13 Heuristic: Working Backward
Figure out the last step needed to reach your goal, then the next-to-the-last step, and so on EX: You have lost your keys Try to remember the last time you used them and work backward Work backward from goal state

14 Heuristic: Generate and Test
Trial-and-error strategy Create possibilities, test them, and discard the ones that are incorrect EX: Your car will not start Wait a moment and try again, may be flooded Check to see if there is gas, if no success Check to see if the battery is charged… etc. This may not be the most efficient strategy Tower of Hanoi Visit for an interactive trial and error example. Move all the discs from the left peg to the right one. Only one disc may be moved at a time. A disc can be placed either on an empty peg or on top of a larger disc. The goal is to move all the discs using the smallest number of moves possible. You may also watch the computer solve the Tower of Hanoi if you like.

15 Tower of Hanoi Move all the discs from the left peg to the right one. Only one disc may be moved at a time. A disc can be placed either on an empty peg or on top of a larger disc. The goal is to move all the discs using the smallest number of moves possible. If you are connected to the internet, you can click the blue base bar and open a web page that allows you to try the tower of Hanoi game. The website is Mazeworks at You may also watch the computer solve the Tower of Hanoi if you like. 15

16 Types of Problems Ill-structured problems
Dimensions of problem are not specified or easy to infer Finding an apartment Writing a book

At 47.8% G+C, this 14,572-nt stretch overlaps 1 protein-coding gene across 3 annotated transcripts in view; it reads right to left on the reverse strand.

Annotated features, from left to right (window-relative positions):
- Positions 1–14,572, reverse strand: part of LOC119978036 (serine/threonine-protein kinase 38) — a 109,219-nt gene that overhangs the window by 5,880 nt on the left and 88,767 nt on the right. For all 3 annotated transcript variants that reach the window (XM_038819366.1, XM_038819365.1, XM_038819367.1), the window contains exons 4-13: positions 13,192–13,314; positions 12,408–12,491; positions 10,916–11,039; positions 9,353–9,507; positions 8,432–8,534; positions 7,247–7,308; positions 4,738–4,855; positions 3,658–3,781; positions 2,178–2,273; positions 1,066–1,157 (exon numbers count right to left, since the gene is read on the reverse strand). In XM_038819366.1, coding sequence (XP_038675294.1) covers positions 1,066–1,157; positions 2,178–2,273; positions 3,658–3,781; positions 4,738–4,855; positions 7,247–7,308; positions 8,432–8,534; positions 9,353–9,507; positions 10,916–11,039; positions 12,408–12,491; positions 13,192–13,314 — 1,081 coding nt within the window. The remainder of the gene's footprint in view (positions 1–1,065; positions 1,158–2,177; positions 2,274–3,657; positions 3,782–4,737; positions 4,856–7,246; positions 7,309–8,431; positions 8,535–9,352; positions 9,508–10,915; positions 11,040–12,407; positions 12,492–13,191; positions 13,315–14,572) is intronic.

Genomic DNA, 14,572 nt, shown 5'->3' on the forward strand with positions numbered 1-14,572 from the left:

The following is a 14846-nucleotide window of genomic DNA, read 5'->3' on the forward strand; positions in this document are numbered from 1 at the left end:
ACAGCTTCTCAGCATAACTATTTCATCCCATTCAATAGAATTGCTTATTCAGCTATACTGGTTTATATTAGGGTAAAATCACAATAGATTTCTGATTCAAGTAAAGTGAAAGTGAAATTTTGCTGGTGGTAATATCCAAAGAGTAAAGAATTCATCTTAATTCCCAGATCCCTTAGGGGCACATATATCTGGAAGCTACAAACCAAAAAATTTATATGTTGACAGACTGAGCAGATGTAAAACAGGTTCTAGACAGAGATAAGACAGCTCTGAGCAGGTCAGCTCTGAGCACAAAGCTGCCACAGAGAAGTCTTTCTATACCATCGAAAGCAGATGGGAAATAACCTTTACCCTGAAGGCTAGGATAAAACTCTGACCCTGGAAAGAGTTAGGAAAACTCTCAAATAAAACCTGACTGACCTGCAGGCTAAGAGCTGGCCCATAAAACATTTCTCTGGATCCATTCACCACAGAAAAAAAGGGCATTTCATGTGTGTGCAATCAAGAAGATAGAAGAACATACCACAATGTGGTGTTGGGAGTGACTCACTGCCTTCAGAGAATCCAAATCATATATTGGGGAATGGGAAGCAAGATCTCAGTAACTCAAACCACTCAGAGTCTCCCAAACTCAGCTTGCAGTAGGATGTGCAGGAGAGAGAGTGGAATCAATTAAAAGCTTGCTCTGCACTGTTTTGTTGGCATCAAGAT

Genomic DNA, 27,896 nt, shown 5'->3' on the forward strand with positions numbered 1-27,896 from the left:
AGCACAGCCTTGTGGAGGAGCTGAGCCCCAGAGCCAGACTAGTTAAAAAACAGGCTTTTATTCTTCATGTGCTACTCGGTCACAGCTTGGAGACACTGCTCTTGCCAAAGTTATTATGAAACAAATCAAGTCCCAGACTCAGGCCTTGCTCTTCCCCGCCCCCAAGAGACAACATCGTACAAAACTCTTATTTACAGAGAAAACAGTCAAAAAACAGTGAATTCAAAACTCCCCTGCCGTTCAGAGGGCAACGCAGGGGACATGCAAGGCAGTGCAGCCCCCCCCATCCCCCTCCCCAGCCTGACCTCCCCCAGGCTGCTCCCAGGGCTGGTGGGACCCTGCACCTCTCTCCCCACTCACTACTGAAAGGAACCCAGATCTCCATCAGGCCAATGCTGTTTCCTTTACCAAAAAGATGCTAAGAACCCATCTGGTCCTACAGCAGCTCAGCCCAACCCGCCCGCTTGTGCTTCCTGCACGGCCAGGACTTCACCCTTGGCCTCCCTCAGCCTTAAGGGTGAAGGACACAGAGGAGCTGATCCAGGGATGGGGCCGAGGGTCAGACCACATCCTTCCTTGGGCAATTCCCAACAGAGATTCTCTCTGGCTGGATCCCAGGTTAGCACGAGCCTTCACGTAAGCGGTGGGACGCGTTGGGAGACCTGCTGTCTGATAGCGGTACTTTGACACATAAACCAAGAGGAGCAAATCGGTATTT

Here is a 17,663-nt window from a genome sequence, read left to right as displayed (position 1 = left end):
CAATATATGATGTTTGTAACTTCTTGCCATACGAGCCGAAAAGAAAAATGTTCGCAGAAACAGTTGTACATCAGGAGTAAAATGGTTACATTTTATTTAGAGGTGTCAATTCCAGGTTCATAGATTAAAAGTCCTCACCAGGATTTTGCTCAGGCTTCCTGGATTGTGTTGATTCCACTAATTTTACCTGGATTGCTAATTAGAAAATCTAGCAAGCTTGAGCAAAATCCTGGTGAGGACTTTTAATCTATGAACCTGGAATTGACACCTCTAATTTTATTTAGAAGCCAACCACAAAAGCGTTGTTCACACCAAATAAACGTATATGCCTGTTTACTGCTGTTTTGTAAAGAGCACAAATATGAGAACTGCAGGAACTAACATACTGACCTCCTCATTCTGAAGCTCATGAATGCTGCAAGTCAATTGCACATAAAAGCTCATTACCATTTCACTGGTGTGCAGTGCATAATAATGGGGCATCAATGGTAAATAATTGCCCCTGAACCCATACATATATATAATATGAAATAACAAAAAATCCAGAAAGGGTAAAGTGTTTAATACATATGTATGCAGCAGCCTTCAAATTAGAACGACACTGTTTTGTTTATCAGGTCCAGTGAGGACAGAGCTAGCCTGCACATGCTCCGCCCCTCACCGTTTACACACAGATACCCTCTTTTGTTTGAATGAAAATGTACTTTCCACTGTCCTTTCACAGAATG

18 Gestaltist View of Insight
Sudden rearrangement of elements creates “insight” Apparent sudden solution to a problem some time after the problem has been presented Wertheimer- humans and insight Kohler Animal model of insight Sultan stacked boxes to get banana

19 Non-Gestaltist View of Insight
Insight: A prisoner was attempting escape from a tower. He found in his cell a rope that was almost long enough to permit him to reach the ground safely. He divided the rope in half and tied the two parts together and escaped. Algebra: (3x2 + 2x = 10)(3x) = ? Participants indicated how close they were to solution every 15 seconds 1 being very cold to 7 being very warm

20 Neuroscience and Insight
fMRI studies found right hippocampus is active during problem-solving another found spike in right anterior temporal lobe just before insight neural correlates measured before an individual sees a problem can predict if insight will occur Prior to viewing of a problem, participants who had activation in the frontal lobes would later generate an insightful solution

21 Obstacles to Problem-Solving
Mental set Functional fixedness Stereotypes